Wednesday, 20 November 2013

To think about: age & experience in the D-corps


The seven active Sens defencemen can be classified into three general categories: the young’uns whose hallmark is inconsistency (Wiercioch, Gryba, Borowiecki, Cowen and, yes, even Karlsson), the middle-aged, prime-of-their-career solids (Methot… and that’s it) and the aging veterans (Phillips, Corvo). If there was any true way to quantify quality of play, the graph across those three categories would start low at the first, peak at the second and dip back down at the third.

It’s impossible to stack a team full of prime-of-career players, of course, especially when that point is more nebulous for defenders. But the Sens only have one of these, and this is atypical for a hope-to-contend team. It’s come to the point that Methot was distributed wily-nily among the many younger defenders we have a while back, in an effort to insulate them. Methot was probably feeling as though a turnstile had taken the place of his partner.

The other pairings sans Methot have continued to flail about. Cowen-Gryba and Karlsson-Cowen don’t look good on paper, and they don’t look too good on the ice either. Putting two young defenders together as an established pair is most likely a disaster plan for the long-term. However, with Ottawa’s surplus of twenty-five-and-under D-men, this situation becomes inevitable, and hence so does disaster.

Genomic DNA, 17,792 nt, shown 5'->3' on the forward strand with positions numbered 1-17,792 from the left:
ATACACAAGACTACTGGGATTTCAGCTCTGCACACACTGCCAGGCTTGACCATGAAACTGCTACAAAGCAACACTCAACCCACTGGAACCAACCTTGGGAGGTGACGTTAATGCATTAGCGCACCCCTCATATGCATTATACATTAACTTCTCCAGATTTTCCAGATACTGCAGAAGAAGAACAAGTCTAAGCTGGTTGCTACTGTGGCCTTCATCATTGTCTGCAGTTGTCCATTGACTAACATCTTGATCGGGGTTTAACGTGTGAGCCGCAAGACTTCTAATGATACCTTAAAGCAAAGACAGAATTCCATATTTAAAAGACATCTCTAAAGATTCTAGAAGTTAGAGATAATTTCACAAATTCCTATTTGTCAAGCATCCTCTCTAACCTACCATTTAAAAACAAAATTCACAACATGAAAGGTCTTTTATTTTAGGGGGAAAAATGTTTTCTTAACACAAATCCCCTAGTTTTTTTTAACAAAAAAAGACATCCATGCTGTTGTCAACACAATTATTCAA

The addition of age does not translate into smart, “veteran play” naturally, and the jury remains out on what degree of “veteran play” Phillips and Corvo bring to each game. It seems to be generally agreed upon that neither is suitable for the 2nd pairing, which makes one wonder exactly why Corvo was brought in. If either one of our first two pairings lack a reliable presence, well, are they really the first two pairings?

At this point, it’s seeming like—depending on the night and MacLean’s fancy—the Senators have at most one top D-pair, and then a mish-mash of third pairings that, regardless of how you work them, will not produce a level of skill that allows them to face top-six forward competition. We’re not even at the point of debating whether we need a puck-moving blueliner or a bruising defensive defenceman: we just need a player who can solidify the top 4 and allow our young players to develop without sacrificing our defensive play.

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